...and the market seems to be saying that it likes frequency and versatility.
And here's the best option for frequency and versatility:
Instead of flying 3x daily 787/A350's, just fly 100x daily Global 6500 business jets with 10-15 pax.
And you could offer direct routes like BNA-PSA or JAX-MUC, which should have a few PDEW.
Obviously the market cares about frequency and versatility, yes, but also efficiency.
When smaller, more versatile planes take little to no efficiency hit - as with A380 vs. 787/A350 - then airlines use the smaller planes.
When the efficiency implications of scale are very significant, however, there would be a different calculus.
The underlying economics of airliner trends (i.e. efficiency vs. capacity tradeoff) explain the market at a deeper level than a simple description of size category trends. Change the economics sufficiently and you can change the trends.
I estimate a little more weight and a climb fuel burn penalty, so less of fuel burn savings. I also dream of that efficient of wing tip treatment.
Re climb fuel burn penalty: I estimate a lower T/W ratio for a NEO and therefore a longer climb.
But the aerodynamics of climb - the excess lift and lower speeds - mean that 70-80% of A380 drag during climb is induced rather than parasitic.
The L/D delta, therefore, would be closer to the (inverse of) Di delta: on the order of 25% better climb L/D.
I haven't dug deeply into the math but it seems conservative to estimate that a winglet-ed NEO would have a more fuel-efficient climb, even if that climb were longer in duration. But I'd love to hear your reasons for thinking otherwise.
Re weight I estimate a big savings on engine weight. More on that below.
So far, we don't know what they would do to the wing. Do they have the room to widen the span for the 15% advantage? Airbus says the sharklets increased fuel efficiency on the 320 by 4%, so working backwards, what is the L/D efficiency improvement due to the sharklets? What gains did the 330neo see?
Good questions re A320 and A330 winglets.
Here again we have to look at the underlying reasons for the deltas rather than solely at the observed outcomes.
A320 and A330's drag breakdowns are ~35% induced drag. For the A380 Di is ~55%.
Winglets work by reducing Di at a cost of some Dp and weight delta.
So at first cut you have >40% more impact from similar winglets on A380 versus A320/330.
Then at second cut you consider the Di vs. Dp/weight tradeoff made in optimizing winglet size. A320/330 could have seen further Di delta from bigger winglets, but at some point the Dp/weight delta outweighs the Di delta. For the A380 that crossover point is further out because Di is a bigger portion of drag, implying that the optimal winglet for an A380 is significantly larger than for the A320/330.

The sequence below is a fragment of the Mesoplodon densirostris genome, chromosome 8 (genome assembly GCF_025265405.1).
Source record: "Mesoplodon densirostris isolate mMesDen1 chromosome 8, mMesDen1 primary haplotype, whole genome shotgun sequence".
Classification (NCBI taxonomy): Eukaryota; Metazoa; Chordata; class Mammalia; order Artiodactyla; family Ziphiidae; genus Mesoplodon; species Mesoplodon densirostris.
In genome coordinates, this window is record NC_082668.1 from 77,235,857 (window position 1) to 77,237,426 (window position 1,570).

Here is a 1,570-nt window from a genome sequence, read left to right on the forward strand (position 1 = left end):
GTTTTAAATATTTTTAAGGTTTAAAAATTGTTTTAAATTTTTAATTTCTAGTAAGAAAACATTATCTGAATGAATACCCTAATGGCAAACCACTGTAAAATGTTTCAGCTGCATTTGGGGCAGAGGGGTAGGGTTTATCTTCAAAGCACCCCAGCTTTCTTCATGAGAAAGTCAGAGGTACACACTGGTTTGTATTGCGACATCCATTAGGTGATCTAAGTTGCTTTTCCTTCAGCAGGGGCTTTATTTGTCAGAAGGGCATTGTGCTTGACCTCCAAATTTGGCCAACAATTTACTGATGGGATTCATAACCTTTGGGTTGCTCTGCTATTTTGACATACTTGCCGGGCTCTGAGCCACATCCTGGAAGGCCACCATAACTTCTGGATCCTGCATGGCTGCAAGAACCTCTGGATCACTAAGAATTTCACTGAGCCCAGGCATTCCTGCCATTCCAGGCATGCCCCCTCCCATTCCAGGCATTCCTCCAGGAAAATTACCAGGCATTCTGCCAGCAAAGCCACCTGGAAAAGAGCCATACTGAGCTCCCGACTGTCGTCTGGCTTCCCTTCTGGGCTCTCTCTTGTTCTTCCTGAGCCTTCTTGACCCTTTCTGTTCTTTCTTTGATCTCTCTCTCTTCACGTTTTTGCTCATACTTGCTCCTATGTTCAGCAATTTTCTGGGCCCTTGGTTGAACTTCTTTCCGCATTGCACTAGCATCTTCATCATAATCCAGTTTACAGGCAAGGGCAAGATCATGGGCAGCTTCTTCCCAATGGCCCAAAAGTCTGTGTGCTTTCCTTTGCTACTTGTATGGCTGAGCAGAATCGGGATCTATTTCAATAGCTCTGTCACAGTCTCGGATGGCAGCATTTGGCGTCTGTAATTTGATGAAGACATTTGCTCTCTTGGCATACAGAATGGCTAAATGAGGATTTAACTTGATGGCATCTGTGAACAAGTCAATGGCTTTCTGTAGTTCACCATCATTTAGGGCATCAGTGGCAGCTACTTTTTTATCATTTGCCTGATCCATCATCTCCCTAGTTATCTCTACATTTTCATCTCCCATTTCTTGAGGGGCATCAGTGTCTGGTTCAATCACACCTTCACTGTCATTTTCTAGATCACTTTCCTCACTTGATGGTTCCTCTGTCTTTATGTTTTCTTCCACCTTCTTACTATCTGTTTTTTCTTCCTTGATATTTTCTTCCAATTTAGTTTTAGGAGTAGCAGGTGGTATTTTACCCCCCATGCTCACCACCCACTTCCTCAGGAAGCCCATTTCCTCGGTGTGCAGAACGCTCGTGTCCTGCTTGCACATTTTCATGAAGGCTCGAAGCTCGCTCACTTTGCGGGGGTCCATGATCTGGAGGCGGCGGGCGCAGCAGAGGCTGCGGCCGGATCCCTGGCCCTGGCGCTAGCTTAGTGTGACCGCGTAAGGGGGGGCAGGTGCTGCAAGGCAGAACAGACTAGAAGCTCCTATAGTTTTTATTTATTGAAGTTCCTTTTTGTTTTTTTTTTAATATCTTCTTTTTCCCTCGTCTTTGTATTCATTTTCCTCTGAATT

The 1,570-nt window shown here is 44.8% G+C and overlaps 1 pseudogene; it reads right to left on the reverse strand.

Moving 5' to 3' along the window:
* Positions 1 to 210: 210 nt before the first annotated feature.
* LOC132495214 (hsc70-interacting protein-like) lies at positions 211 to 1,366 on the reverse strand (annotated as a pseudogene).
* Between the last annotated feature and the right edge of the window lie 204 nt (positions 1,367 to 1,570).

New gen engines have been at least as heavy as the previous gen engines, (usually heavier).
That's probably right to a certain extent but not a law of nature. And it isn't so right that the principle overcomes the math of particular cases.
GTF allows for a shorter core with fewer stages as the compressors spin faster. Ultrafan will a shorter, slim-line nacelle that reduces weight somewhat - though core weight is most of engine dry weight.
The A380's engines have low T/W ratios of ~5. I expect Ultrafan T/W to be around ~5.5.
As with most things A380, any discussion of future versions has to be grounded in how bad the current version is. The A388's engines are far too big and heavy for it.
Would they even bother changing the empennage?
The A380's empennage is 90% the area (and therefore the drag) of one wing. They'd be insane not to change it.
Empennages don't get much mention on A.net because... well people just don't know enough. But this is a huge opportunity for A380 efficiency delta.
Airbus planned to change the empennage as part of its last round of A380NEO discussions. http://aviationweek.com/airbus-a380/lea ... on-nearing
The last thing I read was that a stretch would increase seats by 50, which is closer to a 10% increase than 20%.
Why believe what you read when basic arithmetic can tell us more?
A 31ft stretch to the A380 would add 1178ft2 of cabin area (248in and 208in-wide decks). That's 20% of the A380's current cabin area.
20% capacity delta from a 20% cabin area delta underestimates the capacity impact: we'd be adding only the most efficient constant section, and wouldn't need to add any doors.
Plus I haven't accounted for any of the "A380plus" revisions - smaller stairs etc. - that should give another ~3% capacity delta (I don't buy Airbus' higher marketing figures and neither do the airlines obviously).
Plus there are other NEO options - sidewall shaving, aft bulkhead revision.